These German Vanillekipferl (Almond Crescent Cookies) are a hit you won't want to miss.
Made with simple ingredients like butter, vanilla sugar, and almonds, they're as tasty as they are easy to whip up.
Best of all, these shortbread cookies are easy to make. Their distinctive almond and vanilla flavor combination makes them incredibly addicting.
Dusted with vanilla-infused sugar, these delicious cookies will have everyone reaching for more.
Why This Vanillekipferl Recipe Works
INGREDIENTS - All of the ingredients are staples you can easily find in your local supermarket.
COOKIE EXCHANGE - These cookies are also a great recipe for a cookie exchange. As an added bonus, when baking these German cookies, your house will be filled with the most wonderful Christmas-y aromas.
Please check the recipe card below for a detailed, printable ingredient list.
ALMONDS - Grind the whole almonds in a food processor. I've always ground the almonds myself, but technically speaking, you could also use almond meal (not almond flour) like the ones you can find at Trader Joe's.
FLOUR - Use all-purpose flour for this recipe.
BUTTER - Be sure to use unsalted butter. Allow the butter to rise to room temperature.
SUGAR - We’ll need three types of sugar for this recipe:
- Vanilla Sugar - you can find Dr. Oetker Vanilla Sugar in the baking aisle of most major supermarkets. For this recipe, you will need 4 sachets.
- Granulated sugar - Regular, plain sugar.
- Confectioners sugar - also known as powdered sugar. If you don't have any, you can make your own by blending granulated sugar in a food processor until it's superfine, powdery sugar.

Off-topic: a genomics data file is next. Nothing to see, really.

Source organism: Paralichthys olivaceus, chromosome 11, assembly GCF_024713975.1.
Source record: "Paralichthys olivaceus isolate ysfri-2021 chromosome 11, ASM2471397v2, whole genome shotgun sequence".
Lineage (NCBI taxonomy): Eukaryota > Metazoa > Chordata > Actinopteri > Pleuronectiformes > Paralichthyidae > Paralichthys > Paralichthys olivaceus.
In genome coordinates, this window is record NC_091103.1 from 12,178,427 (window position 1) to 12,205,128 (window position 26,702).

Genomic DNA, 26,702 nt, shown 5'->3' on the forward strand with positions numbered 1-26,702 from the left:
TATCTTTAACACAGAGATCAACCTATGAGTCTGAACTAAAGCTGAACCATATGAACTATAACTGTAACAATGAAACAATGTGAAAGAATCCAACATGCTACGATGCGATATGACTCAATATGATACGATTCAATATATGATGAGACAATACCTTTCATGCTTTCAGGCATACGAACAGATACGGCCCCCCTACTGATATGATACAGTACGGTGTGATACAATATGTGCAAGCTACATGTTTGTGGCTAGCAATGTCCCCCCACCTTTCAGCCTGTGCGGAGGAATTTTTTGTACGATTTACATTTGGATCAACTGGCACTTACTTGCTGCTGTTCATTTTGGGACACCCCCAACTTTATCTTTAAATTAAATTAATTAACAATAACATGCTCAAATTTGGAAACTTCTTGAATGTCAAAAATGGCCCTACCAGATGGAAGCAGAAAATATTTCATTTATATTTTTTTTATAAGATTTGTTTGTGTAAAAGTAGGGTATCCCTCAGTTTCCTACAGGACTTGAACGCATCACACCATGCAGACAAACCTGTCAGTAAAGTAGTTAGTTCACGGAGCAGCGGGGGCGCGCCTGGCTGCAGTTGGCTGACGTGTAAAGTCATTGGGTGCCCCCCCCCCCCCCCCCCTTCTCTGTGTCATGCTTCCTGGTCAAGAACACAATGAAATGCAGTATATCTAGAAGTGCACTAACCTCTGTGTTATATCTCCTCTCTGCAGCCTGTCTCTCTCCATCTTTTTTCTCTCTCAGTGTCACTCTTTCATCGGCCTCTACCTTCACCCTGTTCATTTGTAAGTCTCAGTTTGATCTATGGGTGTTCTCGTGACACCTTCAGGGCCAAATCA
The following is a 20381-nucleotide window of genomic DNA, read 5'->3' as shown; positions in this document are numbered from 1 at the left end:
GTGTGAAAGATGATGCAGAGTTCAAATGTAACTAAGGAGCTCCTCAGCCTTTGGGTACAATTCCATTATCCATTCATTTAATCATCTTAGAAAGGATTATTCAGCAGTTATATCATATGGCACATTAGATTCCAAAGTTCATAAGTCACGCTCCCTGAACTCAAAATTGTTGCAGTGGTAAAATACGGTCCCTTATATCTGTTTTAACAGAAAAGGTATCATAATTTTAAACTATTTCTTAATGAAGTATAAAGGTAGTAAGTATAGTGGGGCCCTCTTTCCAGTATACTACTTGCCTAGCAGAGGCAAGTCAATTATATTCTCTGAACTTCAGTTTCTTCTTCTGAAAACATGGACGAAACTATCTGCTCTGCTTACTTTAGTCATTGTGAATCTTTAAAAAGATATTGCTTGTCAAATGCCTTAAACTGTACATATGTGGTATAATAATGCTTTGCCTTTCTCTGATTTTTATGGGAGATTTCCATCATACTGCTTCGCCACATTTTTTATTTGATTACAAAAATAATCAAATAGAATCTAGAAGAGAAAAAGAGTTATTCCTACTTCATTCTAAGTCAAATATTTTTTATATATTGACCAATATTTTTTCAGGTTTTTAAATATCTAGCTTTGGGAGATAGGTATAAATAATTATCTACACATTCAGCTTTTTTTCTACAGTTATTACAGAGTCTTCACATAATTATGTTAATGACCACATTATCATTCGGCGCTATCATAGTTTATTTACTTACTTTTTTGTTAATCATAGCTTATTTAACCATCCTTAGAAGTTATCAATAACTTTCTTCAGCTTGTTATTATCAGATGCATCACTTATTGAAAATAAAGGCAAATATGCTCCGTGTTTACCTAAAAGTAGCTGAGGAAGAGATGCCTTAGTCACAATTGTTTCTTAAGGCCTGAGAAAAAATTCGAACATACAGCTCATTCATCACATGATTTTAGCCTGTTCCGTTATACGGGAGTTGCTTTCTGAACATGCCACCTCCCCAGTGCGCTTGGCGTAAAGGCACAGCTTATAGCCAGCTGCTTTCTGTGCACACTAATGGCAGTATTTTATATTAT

NUTS - Although I always use almonds for my Vanillekipferl cookies, you can also try ground hazelnuts or ground walnuts.
How To Make Vanillekipferl (Almond Crescent Cookies)
Please check the recipe card below for a detailed, printable ingredient list.
- ALMONDS - Grind the almonds using a small food processor.
- DOUGH - Use an electric mixer to combine the butter, granulated sugar, vanilla sugar, and flour. Add in the ground almonds.
- SHAPE AND CHILL - Form the dough into a large ball, wrap it in plastic, and let it chill for 15 minutes.
- BAKE AND COAT - Shape the dough into crescents, bake at 350º Fahrenheit for 20 minutes, and then dust with the vanilla sugar mixture.
RECIPE TIP - You will have to work quickly once the cookies are ready to be rolled in the sugar mixture. And I recommend baking off the cookies one baking tray at a time because if you bake multiple trays in one batch, the cookies might cool too much, and the sugar won't stick.
Traditionally, Christmas cookies are stored in tin cans like this one in Germany. Vanillekipferl cookies are a modified shortbread cookie recipe. And shortbread cookies last for weeks without spoiling.
STORE - Put your Almond Crescent Cookies in an airtight cookie jar to keep them fresh. Stored this way, you can enjoy them for up to 3-4 weeks.
FREEZE - If you want to make these treats last even longer, slide them into a zip-top freezer bag and stash them in the freezer. They'll stay tasty for 4-5 months, ready to satisfy future cookie cravings.
REHEAT - When you're ready to eat them again, you've got options. For a quick treat, microwave the cookies for 10 seconds to bring out their original texture. Alternatively, let them thaw naturally at room temperature if you're not in a rush.
SPEKULATIUS - Classic German spice shortbread cookies. Made with cinnamon, cardamom, ginger, and even a dash of white pepper. These sweet shortbread cookies are simple and incredibly delicious.
Vanilla sugar is a standard ingredient in a lot of German baking recipes.
While in the US, we use vanilla extract, in Germany, we use vanilla sugar. You could use vanilla extra to make the dough; it wouldn't work for the sugar coating. So you have a couple of choices. Buy it at your local supermarket or make your own.